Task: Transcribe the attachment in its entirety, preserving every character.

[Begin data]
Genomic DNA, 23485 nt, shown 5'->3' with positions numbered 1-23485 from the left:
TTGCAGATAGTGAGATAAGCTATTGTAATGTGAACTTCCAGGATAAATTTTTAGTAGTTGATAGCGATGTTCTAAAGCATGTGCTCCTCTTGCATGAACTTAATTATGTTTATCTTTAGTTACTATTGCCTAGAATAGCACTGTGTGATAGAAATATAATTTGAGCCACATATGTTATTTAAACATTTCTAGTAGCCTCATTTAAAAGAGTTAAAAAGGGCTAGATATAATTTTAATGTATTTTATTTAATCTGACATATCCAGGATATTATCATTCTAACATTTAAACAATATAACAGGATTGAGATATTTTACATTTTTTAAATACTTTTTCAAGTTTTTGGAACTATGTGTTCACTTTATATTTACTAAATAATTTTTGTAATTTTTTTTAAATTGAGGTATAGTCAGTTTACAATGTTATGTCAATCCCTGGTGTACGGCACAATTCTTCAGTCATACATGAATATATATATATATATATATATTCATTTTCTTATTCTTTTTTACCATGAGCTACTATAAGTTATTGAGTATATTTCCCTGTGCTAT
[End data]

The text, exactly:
Genomic DNA, 23485 nt, shown 5'->3' with positions numbered 1-23485 from the left:
TTGCAGATAGTGAGATAAGCTATTGTAATGTGAACTTCCAGGATAAATTTTTAGTAGTTGATAGCGATGTTCTAAAGCATGTGCTCCTCTTGCATGAACTTAATTATGTTTATCTTTAGTTACTATTGCCTAGAATAGCACTGTGTGATAGAAATATAATTTGAGCCACATATGTTATTTAAACATTTCTAGTAGCCTCATTTAAAAGAGTTAAAAAGGGCTAGATATAATTTTAATGTATTTTATTTAATCTGACATATCCAGGATATTATCATTCTAACATTTAAACAATATAACAGGATTGAGATATTTTACATTTTTTAAATACTTTTTCAAGTTTTTGGAACTATGTGTTCACTTTATATTTACTAAATAATTTTTGTAATTTTTTTTAAATTGAGGTATAGTCAGTTTACAATGTTATGTCAATCCCTGGTGTACGGCACAATTCTTCAGTCATACATGAATATATATATATATATATATATTCATTTTCTTATTCTTTTTTACCATGAGCTACTATAAGTTATTGAGTATATTTCCCTGTGCTAT